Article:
Iron ore has been one of the most volatile commodities over the last 24 months. Just a couple of years ago, iron ore prices were approaching the $200/ton mark — specifically, iron ore spot was at $191/ton in February 2011. Then, just a few months ago, in September 2012, spot prices were down more than 50 percent from their February 2011 high, trading at $87/ton.
Iron ore began the year on a fairly positive note after rebounding from September lows to settle at $145/ton in early January. Just a few weeks ago, many analysts became even more bullish, proclaiming that iron ore prices were on their way back to the $200/ton price level. However, prices have remained in the $145/ton range over the last several weeks and seem to be stuck in a downward trend.
In this week’s instalment, the Commodity Investor examines some of the forces behind iron ore’s price volatility and determines the best way to get exposure to the metal using strong risk mitigation tools.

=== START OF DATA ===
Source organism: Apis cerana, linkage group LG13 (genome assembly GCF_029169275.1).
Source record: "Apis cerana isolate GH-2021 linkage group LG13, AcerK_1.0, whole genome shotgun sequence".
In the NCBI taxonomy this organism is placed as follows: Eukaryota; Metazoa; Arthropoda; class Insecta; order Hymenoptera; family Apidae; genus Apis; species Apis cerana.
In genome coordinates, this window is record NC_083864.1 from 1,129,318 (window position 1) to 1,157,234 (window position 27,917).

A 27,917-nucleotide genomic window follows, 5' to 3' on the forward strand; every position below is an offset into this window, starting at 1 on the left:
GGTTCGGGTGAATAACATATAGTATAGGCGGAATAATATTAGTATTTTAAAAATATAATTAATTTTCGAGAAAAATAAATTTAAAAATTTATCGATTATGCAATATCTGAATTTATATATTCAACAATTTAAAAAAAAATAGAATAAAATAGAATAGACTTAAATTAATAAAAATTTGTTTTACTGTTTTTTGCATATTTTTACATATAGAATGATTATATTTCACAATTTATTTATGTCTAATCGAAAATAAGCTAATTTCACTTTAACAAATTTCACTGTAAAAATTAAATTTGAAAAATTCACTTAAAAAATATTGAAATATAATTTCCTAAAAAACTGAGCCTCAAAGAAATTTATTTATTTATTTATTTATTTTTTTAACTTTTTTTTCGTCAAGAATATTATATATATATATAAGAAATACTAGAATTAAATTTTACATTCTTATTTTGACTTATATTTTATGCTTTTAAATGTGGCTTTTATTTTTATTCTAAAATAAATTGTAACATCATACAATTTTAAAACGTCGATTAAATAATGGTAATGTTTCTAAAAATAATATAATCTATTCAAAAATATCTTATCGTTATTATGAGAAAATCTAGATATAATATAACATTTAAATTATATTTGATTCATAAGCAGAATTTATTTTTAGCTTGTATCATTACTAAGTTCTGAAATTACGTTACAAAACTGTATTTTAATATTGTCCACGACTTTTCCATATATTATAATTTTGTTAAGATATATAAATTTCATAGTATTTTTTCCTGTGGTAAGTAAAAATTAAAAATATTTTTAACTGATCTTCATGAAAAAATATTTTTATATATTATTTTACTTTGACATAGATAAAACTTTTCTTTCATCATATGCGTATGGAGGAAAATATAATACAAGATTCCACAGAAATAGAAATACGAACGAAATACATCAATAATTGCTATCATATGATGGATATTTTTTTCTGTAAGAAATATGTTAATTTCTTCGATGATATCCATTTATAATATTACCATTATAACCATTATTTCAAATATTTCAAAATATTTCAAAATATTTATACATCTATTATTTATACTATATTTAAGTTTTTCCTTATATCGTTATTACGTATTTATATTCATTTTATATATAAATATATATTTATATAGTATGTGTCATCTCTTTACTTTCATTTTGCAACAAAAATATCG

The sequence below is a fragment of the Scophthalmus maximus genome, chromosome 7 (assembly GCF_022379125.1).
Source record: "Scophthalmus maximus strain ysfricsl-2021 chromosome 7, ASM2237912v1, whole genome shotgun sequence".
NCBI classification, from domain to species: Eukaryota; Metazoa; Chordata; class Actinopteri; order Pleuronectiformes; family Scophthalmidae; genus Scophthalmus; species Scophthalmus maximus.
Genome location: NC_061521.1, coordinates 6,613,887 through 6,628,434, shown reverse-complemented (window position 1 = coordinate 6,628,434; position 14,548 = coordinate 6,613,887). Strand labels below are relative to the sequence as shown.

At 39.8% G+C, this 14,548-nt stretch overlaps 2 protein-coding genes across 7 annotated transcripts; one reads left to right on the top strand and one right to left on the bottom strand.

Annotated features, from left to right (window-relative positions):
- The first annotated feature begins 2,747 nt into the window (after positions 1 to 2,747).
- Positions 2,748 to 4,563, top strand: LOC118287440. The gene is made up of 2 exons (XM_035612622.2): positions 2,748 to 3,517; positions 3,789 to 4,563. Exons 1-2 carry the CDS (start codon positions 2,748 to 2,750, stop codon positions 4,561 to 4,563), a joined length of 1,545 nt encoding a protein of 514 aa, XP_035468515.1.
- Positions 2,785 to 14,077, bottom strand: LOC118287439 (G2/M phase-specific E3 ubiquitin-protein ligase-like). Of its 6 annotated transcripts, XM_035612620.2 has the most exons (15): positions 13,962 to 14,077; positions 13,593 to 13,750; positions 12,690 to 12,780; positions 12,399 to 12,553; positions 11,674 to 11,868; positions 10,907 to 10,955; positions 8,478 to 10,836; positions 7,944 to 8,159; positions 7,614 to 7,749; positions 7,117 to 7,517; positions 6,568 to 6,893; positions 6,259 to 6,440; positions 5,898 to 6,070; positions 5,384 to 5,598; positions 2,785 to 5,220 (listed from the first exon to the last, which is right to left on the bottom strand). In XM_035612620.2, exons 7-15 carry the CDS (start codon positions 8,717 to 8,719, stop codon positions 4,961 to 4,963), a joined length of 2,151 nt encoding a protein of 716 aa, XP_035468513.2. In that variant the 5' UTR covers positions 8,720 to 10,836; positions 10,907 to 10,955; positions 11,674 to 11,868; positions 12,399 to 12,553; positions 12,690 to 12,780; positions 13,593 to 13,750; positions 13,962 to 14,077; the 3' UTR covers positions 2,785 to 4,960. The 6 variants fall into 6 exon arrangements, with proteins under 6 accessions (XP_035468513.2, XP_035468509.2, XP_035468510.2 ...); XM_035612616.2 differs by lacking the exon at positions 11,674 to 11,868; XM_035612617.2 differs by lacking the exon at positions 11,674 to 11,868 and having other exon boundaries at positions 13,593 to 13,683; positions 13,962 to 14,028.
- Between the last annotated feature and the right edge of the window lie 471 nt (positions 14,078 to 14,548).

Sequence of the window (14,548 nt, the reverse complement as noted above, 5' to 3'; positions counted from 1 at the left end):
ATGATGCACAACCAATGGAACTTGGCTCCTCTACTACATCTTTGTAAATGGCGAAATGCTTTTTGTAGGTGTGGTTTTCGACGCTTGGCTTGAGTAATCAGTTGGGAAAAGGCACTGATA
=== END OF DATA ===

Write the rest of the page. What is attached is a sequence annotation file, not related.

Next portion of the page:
Weakening Chinese demand
Iron ore is a truly global market, with all the complexities and intricacies that come with that designation. By far the biggest importer of iron ore globally is China, so all eyes are on Chinese iron ore consumption figures. China’s industrialization and urbanization phases are a key driver in the iron ore market. While mature cities such as Beijing and Shanghai are still major consumers of iron ore, it is secondary cities such as Shenzhen that are mainly responsible for Chinese iron ore demand.
It’s safe to say that in China, the majority of iron ore is used by the construction industry for constructing buildings, warehouses and other major urban infrastructure developments. Over the last decade, China has embarked on an aggressive urbanization program that has caused mainland demand for the metal to skyrocket; that has helped catapult prices from double digits a few years ago to $200/ton recently.